5 Goal-Setting Mistakes Made by Business Owners


5 Goal-Setting Mistakes Made by Business Owners

Have you set your goals for the New Year?

Business goals help you measure your progress and keep you inspired to achieve them. Even entrepreneurs who tend to wing it and rely on instincts alone to conduct their businesses have particular goals. A lack of goals is comparable to being on a hamster wheel that leads nowhere.

Take a moment to consider what you want to achieve in your business, and make sure you're not committing any of the following goal-setting mistakes:

  • Dragging your feet

Don't wait until the first of the year to make plans. Instead, try setting goals every three months; if you feel overwhelmed by the idea, set aside 30 minutes and start writing down your goals.

  • Not prioritizing.

You can brainstorm dozens of goals you want to achieve; however, too many will distract you from the most important ones. Business goals are to help you focus and not get distracted, so minimize your goals and prioritize the most important ones at the top of the list.

  • Being too vague.

Saying you want to "make more money" is too vague and doesn't allow you to measure if you're on track to reaching that goal. "More money" could mean an extra $100 or $10,000 per month. Be as specific with your goals to track your progress along the way.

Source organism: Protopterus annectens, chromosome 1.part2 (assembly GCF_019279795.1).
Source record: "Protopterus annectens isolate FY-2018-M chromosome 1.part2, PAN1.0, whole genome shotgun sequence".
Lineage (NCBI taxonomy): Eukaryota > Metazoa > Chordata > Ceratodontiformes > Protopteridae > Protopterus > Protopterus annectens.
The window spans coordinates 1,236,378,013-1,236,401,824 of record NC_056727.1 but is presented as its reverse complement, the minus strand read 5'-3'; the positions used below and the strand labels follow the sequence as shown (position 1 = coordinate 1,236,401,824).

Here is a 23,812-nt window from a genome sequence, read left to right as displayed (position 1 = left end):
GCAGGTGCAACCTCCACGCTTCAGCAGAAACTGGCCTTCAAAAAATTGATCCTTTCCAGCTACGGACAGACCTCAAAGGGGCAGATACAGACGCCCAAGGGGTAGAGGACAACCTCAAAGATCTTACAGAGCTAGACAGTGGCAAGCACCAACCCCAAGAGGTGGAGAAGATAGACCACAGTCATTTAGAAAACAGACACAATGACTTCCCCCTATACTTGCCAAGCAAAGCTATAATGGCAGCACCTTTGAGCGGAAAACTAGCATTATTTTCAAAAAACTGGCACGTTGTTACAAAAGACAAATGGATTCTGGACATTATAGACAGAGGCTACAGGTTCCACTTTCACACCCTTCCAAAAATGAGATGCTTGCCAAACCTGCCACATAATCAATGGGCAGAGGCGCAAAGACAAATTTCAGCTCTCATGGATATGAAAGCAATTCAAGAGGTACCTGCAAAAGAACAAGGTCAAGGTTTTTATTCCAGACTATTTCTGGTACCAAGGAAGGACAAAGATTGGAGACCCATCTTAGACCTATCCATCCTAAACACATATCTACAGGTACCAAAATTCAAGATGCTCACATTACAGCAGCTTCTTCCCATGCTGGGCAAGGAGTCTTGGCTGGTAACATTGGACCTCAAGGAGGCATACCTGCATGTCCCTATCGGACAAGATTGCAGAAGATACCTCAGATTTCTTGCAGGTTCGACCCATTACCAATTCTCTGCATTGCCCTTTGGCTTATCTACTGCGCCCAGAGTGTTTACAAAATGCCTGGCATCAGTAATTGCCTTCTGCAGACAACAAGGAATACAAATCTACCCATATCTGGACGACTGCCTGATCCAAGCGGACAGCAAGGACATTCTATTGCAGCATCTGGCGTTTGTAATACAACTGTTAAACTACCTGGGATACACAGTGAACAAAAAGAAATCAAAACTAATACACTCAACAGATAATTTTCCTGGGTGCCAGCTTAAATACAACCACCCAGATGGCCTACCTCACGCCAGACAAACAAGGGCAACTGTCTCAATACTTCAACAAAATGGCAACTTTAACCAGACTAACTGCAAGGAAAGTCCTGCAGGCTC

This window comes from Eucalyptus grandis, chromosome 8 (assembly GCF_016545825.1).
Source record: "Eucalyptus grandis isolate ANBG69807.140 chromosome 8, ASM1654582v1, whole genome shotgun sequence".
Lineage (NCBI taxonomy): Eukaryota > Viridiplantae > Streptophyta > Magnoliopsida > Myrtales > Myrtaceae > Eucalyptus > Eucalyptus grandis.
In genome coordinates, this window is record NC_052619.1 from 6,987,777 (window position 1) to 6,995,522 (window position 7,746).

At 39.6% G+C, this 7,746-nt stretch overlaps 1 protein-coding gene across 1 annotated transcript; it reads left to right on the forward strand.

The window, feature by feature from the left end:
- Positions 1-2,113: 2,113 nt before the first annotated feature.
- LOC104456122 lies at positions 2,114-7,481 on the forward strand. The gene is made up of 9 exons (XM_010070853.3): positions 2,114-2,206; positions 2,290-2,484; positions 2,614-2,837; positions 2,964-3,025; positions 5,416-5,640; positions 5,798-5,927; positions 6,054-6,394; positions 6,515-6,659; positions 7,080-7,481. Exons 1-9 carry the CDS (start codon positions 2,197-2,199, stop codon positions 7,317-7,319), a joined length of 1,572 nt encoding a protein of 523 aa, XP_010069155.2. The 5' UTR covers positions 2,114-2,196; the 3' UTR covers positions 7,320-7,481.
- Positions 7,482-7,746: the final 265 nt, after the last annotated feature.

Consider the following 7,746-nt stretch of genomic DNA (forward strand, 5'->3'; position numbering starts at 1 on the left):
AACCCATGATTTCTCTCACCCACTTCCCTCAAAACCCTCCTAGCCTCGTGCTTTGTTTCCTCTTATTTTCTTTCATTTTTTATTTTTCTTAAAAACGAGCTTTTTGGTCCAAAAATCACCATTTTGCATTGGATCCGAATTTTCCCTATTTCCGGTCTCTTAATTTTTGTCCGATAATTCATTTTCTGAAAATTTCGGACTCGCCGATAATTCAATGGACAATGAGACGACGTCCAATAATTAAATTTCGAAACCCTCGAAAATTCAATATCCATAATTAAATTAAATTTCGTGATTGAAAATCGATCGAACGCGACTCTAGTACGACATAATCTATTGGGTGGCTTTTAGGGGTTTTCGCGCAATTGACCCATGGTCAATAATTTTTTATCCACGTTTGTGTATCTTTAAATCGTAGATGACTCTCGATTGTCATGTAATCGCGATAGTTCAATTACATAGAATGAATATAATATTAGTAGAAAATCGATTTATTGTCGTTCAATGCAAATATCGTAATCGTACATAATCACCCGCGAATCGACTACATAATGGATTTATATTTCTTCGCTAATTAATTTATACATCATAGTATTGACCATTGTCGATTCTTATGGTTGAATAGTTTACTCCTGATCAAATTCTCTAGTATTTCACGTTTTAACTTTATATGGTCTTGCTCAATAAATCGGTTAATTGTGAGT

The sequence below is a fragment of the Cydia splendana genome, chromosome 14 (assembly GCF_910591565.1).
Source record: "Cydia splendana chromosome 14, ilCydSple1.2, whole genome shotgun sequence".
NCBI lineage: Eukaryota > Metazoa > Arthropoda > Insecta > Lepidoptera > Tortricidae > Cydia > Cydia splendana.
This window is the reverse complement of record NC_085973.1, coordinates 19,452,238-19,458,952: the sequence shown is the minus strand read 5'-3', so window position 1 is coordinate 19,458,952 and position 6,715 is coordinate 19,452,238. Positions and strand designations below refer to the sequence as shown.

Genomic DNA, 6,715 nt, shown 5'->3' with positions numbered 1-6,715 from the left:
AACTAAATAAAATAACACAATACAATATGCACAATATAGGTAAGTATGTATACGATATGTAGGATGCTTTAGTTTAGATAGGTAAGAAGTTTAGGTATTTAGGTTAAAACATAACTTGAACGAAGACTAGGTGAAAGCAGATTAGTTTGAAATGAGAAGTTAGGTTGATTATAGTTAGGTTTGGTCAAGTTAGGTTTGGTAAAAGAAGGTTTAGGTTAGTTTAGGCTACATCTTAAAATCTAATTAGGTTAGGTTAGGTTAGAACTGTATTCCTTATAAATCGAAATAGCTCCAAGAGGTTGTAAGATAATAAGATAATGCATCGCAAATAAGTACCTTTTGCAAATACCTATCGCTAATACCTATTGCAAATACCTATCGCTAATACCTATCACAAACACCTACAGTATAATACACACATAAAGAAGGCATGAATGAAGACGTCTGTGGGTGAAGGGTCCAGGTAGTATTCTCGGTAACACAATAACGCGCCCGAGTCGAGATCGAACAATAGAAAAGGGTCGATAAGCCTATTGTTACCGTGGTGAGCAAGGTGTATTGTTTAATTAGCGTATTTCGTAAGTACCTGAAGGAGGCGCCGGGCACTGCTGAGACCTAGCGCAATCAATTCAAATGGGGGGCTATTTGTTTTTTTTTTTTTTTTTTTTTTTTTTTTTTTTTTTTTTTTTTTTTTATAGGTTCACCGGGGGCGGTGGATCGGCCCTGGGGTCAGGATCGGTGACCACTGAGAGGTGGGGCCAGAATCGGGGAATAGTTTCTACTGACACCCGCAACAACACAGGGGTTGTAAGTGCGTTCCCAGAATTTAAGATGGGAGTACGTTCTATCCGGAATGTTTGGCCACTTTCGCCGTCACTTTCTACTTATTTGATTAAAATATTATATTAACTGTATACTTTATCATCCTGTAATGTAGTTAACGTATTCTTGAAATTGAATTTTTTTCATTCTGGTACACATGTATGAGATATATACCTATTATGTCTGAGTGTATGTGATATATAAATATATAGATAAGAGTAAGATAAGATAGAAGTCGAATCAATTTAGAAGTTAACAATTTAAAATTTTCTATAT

• Setting goals that are out of your league.

Sure, you should dream big when envisioning the future you want, but if you set a goal of making six figures this year when you haven't reached the $50K mark, six figures most likely won't happen – at least not this year. Be realistic about your goals and break down those lofty goals into smaller, more achievable goals. It might take you two or three years to reach six figures, but it's not impossible.

  • Not working on your goals daily.

Every task you undertake should lead you toward your goal. Consider hiring a virtual assistant if you're still, busy or behind-the-scenes admin work instead of money making tasks. Outsourcing the necessary busywork will free up your time to get creative and focus on your book, next course, or upcoming webinar.


One more piece of advice: You're running a business, not pursuing a hobby. So think like a business person and visualize where you want to see your business in one year. What goals do you need for that to happen? What action steps do you need to take daily to make those goals a reality?